My mother recently stumbled upon thousands of old photos from 1994 to 2005 including four entire albums of pictures of me from 0-8 years old.
I don't want to carry my baby pictures around forever. To keep things minimal, I decided to make digital copies to reduce my physical load, so I ordered a scanner and went to town.
Somewhere out there, someone's reading this because they're going to do the same thing. Here's what to expect from the process.
Photo Scanning + Caveats
To digitize your photos, you'll need an auto-feeding scanner or flatbed scanner. Each has its benefits, but I recommend that you get an auto-feeding one since it will make the (grueling) process much faster.
You can also use your phone's camera and a scanner application if you only have a few photos, but I don't recommend this method since you'll experience distortion on your images and will end up with relatively large (> 2MB) files.
I opted for a side-loading, auto-feeding scanner since it offered 600 dpi scanning at a fair price. A top-loading one would have been nicer for speed, but paying $400-800 for a scanner isn't realistic, even if you plan to resell it.
If you're a quality snob like I am, listen up:
No matter what you do, you're going to experience some form of quality loss in your scanned photos. Even the nicest scanner is limited in what it can reproduce from the source material.
You can prevent a few problems that affect image quality, but others you just have to deal with. The severity of some problems depends on the scanner that you're using.
If you've never scanned photos before, it's important to know that any dust on a photo will be extremely apparent on the digital image. Wipe the dust off of your photos with a non-treated dust cloth, especially if you have photos with dark backgrounds.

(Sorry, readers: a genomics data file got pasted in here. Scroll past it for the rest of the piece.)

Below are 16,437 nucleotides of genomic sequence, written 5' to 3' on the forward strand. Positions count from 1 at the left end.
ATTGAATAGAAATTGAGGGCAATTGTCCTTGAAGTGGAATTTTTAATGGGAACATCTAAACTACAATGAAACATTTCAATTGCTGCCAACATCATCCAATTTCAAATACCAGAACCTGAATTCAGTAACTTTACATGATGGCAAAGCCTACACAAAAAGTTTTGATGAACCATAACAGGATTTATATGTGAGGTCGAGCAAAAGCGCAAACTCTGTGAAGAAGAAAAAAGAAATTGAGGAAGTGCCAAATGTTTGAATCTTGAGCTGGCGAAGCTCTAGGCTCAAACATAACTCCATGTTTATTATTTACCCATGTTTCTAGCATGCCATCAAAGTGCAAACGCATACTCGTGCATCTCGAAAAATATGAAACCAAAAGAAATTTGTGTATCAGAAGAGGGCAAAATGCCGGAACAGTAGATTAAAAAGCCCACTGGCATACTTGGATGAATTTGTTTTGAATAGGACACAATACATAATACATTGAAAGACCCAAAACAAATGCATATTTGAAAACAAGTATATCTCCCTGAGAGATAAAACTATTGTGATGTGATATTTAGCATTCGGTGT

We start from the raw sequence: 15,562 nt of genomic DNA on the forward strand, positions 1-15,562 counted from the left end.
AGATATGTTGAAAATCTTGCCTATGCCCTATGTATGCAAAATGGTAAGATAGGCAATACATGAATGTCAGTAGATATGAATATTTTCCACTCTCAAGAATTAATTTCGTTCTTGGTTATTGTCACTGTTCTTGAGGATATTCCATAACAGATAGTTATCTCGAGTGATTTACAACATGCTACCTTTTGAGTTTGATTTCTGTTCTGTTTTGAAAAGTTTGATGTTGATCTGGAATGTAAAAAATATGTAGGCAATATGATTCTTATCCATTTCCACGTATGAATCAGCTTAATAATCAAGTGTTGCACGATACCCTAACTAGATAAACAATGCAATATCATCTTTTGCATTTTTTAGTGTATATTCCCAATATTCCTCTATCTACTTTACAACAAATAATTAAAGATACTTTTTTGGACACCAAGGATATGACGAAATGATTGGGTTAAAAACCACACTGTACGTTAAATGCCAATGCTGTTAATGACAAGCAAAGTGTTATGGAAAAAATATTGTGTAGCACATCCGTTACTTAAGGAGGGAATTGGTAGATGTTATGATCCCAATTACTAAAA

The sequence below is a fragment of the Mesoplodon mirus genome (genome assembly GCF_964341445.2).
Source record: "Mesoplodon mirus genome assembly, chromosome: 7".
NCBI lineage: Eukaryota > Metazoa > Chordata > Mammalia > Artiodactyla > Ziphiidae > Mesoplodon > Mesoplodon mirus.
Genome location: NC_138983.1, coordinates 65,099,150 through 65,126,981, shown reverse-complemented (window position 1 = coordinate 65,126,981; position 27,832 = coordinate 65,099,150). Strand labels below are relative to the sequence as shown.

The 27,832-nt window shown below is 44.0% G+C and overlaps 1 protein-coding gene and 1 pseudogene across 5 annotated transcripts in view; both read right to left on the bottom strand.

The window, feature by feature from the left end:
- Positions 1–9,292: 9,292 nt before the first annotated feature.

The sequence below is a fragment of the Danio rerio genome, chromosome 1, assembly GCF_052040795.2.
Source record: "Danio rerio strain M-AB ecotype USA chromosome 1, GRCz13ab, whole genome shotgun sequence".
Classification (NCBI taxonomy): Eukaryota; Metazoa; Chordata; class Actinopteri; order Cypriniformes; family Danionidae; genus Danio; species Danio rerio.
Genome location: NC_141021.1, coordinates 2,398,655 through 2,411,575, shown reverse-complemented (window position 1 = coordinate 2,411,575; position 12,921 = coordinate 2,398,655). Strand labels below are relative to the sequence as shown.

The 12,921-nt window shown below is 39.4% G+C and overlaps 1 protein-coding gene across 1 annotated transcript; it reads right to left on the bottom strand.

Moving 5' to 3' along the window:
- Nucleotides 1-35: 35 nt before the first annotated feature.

If you've made this realization after you've scanned your photos, you can remove small specks of dust in post-processing using either the heal brush or clone stamp tool in Photoshop.
With a side-loading, auto-feeding scanner, if a photo isn't inserted perfectly straight, some edges of the photo will appear empty and the perspective may be warped slightly.
Unless important elements of your photo are on the edges, you can solve this problem by cropping the offending areas out of the photo, constraining the new crop area to the original proportions of the photo.
Alternatively, you can perfect your "photo-inserting technique" to get it exactly right everytime. I wasn't able to get a great feel for it in my handful of scanning sessions.
If you have a photo with important details on the edges, or if there's a photo that you really care about, scan it a few times and select the copy with the least/no perspective issues.
With a top-loading scanner, gravity aligns the photo, eliminating the problem. With a flatbed scanner, this shouldn't be a problem at all.
Aliasing (the Mioré pattern in this context) is the worst problem you'll run into. The lights from the scanner will reflect on the printed dots and leave an interference pattern on the digital image. The darker the source photo, the more noticable the pattern.